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John Dolan has been writing "LC Troubleshooting" for LCGC for over 25 years. One of the industry's most respected professionals, John is currently a principal instructor for LC Resources, Walnut Creek, California He is also a member of LCGC's editorial advisory board.
Reversed-phase liquid chromatography (LC) is a simple and easy-to-use technique that will give satisfactory separations for the samples that most of us encounter. Here, John Dolan examines the pros and cons of this technique.
Reversed-phase liquid chromatography (LC) is a simple and easy-to-use technique that will give satisfactory separations for the samples that most of us encounter. Based upon column sales, somewhere around 70–80% of samples can be separated by reversed-phase techniques. The high-purity silica-based columns available today are quite robust in the 2 < pH < 8 range and there are several choices for columns that will work well up to pH 10. The first choice for most workers is to work at low pH, in the pH 2–3 range. Under these conditions, most acidic samples will have suppressed ionization and be well retained, as will be neutral molecules. Basic analytes will be ionized, but if the bulk of the sample molecule is nonpolar, adequate retention often is obtained. At pH < 10, many basic compounds will not be ionized, so they can be chromatographed successfully, but other bases will still be ionized, so retention can be poor.
John W. Dolan
Columns that contain a polar embedded group, sometimes called "AQ" columns, have come on the market in the last 15 years. These columns allow the use of 100% aqueous mobile phases in the reversed-phase mode. These conditions will sometimes give enough retention of polar basic molecules that would be retained poorly at 5% organic, the lower limit for most reversed-phase columns. In other cases, basic compounds still don't have enough retention, even in 100% aqueous mobile phases or at any pH within the column's pH-stable range. In cases such as this, and when the sample contains a mixture of acids and bases, ion pairing might be a viable option. Ion pairing has plenty of potential problems that discourage its use. These, plus the availability of some specialty "mixed-mode" alternative columns, have made ion pairing much less popular today than it was in the past. However, ion pairing can work magic for some samples. This month's "LC Troubleshooting" will review ion-pair separations.
What is Ion Pairing?
We all know that reversed-phase separation is based upon the nonpolar, or hydrophobic, interaction between nonpolar sample molecules and the nonpolar stationary phase. If the sample molecule has sufficient hydrophobic nature, it will be retained. Retention is adjusted by altering the aqueous-to-organic content of the mobile phase. For example, 30% buffer–70% acetonitrile is less polar, and therefore will reduce retention when compared with 40% buffer–60% acetonitrile. Most samples that are nonpolar (for example, neutral molecules) or can be made nonpolar by adjustment of the mobile phase pH (such as acids at low pH) can be retained sufficiently to allow the development of a satisfactory separation.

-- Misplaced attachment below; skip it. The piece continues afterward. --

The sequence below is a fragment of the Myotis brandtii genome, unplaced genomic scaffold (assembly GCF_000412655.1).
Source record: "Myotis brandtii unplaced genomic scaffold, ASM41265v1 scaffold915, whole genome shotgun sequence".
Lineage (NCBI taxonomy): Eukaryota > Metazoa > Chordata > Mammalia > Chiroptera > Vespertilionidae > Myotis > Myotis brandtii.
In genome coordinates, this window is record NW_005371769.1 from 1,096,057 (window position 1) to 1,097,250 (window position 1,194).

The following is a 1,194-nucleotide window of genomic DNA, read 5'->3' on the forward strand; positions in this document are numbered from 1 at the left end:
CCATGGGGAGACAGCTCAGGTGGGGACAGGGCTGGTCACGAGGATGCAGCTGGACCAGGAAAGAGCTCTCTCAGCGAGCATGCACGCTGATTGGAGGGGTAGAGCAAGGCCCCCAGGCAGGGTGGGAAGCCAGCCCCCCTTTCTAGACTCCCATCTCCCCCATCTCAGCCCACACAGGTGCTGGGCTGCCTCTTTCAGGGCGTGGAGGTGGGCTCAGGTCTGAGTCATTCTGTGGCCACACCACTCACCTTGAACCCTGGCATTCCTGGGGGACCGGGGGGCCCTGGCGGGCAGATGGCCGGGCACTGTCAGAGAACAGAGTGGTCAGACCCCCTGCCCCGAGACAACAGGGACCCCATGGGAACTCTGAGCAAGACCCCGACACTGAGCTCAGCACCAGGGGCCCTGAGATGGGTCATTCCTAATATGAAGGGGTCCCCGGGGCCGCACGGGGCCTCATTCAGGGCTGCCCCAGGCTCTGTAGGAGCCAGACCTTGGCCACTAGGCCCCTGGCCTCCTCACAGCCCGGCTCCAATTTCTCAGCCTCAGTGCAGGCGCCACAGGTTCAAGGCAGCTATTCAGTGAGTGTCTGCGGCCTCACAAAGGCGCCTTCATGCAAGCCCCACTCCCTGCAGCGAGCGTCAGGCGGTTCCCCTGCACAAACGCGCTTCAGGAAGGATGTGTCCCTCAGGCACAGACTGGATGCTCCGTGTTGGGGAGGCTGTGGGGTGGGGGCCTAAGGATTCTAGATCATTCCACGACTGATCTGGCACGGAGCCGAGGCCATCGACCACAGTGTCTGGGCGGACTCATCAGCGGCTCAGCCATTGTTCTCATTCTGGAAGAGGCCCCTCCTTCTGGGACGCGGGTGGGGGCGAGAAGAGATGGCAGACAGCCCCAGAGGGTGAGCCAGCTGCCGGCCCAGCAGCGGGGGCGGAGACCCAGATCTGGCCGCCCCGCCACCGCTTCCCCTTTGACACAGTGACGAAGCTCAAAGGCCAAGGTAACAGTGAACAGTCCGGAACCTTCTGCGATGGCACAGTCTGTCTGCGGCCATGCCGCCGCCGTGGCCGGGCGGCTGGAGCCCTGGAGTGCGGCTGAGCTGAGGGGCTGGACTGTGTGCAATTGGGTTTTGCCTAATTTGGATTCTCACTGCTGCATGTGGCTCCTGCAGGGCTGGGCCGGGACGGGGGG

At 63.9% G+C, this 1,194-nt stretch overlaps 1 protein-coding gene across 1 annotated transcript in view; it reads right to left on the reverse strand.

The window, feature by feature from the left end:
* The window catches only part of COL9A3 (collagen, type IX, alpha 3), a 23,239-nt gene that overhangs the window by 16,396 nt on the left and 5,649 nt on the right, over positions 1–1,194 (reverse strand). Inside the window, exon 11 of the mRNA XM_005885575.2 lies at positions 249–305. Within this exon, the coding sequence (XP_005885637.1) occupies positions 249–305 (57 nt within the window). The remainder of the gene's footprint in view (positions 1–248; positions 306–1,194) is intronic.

When the sample contains ionic components, they can be too polar to be retained by the reversed-phase mode. In such cases, ion pairing can prove to be useful. For example, at low pH, basic samples might be sufficiently polar to be unretained by reversed-phase mode. Enter the ion-pair reagent. An ion-pair reagent is similar to a soap; in fact, ion pairing was called "soap chromatography" by some in its early days. The ion-pair reagent has an ionic end and a nonpolar tail (see Figure 1c), such as in hexane sulfonic acid. The reagent is added to the mobile phase and allowed to come to equilibrium with the column. The nonpolar end of the reagent is held strongly by the nonpolar stationary phase (for example, C8 or C18), leaving the charged functional group sticking out into the mobile phase (Figure 1d). Now ionic species of the opposite charge can be attracted to the immobilized ion-pair reagent, providing chromatographic retention (Figure 1f). (Some people also describe the ion-pair process taking place in the mobile phase, resulting in a neutral ion pairing between the sample molecule and the reagent, which is then retained as a neutral species in the standard reversed-phase manner.)
So a negatively charged reagent such as one of the alkyl sulfonic acids can be used to retain positively charged ionic bases. Similarly, a positively charged reagent, such as tetrabutyl ammonium chloride, can be used to retain negatively charged ionic acids. However, there is little incentive to use ion pairing for acids — a simpler and less troublesome solution is available: most acidic compounds can be retained satisfactorily in a low-pH mobile phase.
Developing the Ion-Pair Separation
As is discussed in the following section, if we can avoid using ion pairing, we'll generally have more robust methods, so our first efforts at method development should be to develop a non-ion-pair method. We would proceed as described in the recent method development series by adjusting k-values (retention factors) to the 2–10 range (1). One common indicator that ion pairing might be useful is if, at low pH, some of the compounds behave normally, but others just sit at the column dead time. It is likely that these unretained compounds are ionized bases. If this is the case, ion pairing might be beneficial. Because the addition of an ion-pair reagent to the mobile phase can be thought of as using up some of the reversed-phase character of the column, retention times for neutral compounds will drop when the ion-pair reagent is added. For this reason, it is best to adjust initial k-values so that the first retained peaks have k ≥ 5. This way, the loss of retention for these compounds with the addition of ion-pair reagent will still give k > 1–2 for the final method.